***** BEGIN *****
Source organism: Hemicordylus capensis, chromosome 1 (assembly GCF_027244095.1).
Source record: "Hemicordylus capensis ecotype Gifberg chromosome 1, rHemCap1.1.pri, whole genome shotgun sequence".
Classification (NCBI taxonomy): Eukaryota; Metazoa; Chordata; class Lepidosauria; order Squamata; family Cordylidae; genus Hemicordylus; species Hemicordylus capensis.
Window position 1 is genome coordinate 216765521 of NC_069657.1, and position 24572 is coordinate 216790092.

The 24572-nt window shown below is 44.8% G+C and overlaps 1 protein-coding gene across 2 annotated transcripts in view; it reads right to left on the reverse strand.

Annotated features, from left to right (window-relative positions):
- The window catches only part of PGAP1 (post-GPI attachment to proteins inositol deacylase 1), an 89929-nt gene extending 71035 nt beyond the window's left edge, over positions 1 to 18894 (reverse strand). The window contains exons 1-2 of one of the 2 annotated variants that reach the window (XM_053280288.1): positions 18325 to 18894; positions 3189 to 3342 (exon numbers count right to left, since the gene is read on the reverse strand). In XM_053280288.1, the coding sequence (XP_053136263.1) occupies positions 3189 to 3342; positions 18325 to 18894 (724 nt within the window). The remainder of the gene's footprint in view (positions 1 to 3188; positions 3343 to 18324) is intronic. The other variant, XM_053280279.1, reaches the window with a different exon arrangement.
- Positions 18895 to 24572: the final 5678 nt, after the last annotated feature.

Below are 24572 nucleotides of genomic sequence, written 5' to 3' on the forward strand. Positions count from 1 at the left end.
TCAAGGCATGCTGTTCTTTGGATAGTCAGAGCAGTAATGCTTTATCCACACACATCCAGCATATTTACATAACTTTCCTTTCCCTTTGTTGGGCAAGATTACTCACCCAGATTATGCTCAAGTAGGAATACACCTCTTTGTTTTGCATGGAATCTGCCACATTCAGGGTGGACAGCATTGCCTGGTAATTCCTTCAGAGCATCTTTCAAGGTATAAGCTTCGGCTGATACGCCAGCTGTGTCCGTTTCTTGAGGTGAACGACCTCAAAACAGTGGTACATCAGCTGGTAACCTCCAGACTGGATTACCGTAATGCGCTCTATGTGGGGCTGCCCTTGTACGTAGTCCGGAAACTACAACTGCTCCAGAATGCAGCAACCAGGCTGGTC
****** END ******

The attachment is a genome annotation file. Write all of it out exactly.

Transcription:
Source organism: Hemicordylus capensis, chromosome 1 (assembly GCF_027244095.1).
Source record: "Hemicordylus capensis ecotype Gifberg chromosome 1, rHemCap1.1.pri, whole genome shotgun sequence".
Classification (NCBI taxonomy): Eukaryota; Metazoa; Chordata; class Lepidosauria; order Squamata; family Cordylidae; genus Hemicordylus; species Hemicordylus capensis.
Window position 1 is genome coordinate 216765521 of NC_069657.1, and position 24572 is coordinate 216790092.

The 24572-nt window shown below is 44.8% G+C and overlaps 1 protein-coding gene across 2 annotated transcripts in view; it reads right to left on the reverse strand.

Annotated features, from left to right (window-relative positions):
- The window catches only part of PGAP1 (post-GPI attachment to proteins inositol deacylase 1), an 89929-nt gene extending 71035 nt beyond the window's left edge, over positions 1 to 18894 (reverse strand). The window contains exons 1-2 of one of the 2 annotated variants that reach the window (XM_053280288.1): positions 18325 to 18894; positions 3189 to 3342 (exon numbers count right to left, since the gene is read on the reverse strand). In XM_053280288.1, the coding sequence (XP_053136263.1) occupies positions 3189 to 3342; positions 18325 to 18894 (724 nt within the window). The remainder of the gene's footprint in view (positions 1 to 3188; positions 3343 to 18324) is intronic. The other variant, XM_053280279.1, reaches the window with a different exon arrangement.
- Positions 18895 to 24572: the final 5678 nt, after the last annotated feature.

Below are 24572 nucleotides of genomic sequence, written 5' to 3' on the forward strand. Positions count from 1 at the left end.
TCAAGGCATGCTGTTCTTTGGATAGTCAGAGCAGTAATGCTTTATCCACACACATCCAGCATATTTACATAACTTTCCTTTCCCTTTGTTGGGCAAGATTACTCACCCAGATTATGCTCAAGTAGGAATACACCTCTTTGTTTTGCATGGAATCTGCCACATTCAGGGTGGACAGCATTGCCTGGTAATTCCTTCAGAGCATCTTTCAAGGTATAAGCTTCGGCTGATACGCCAGCTGTGTCCGTTTCTTGAGGTGAACGACCTCAAAACAGTGGTACATCAGCTGGTAACCTCCAGACTGGATTACCGTAATGCGCTCTATGTGGGGCTGCCCTTGTACGTAGTCCGGAAACTACAACTGCTCCAGAATGCAGCAACCAGGCTGGTC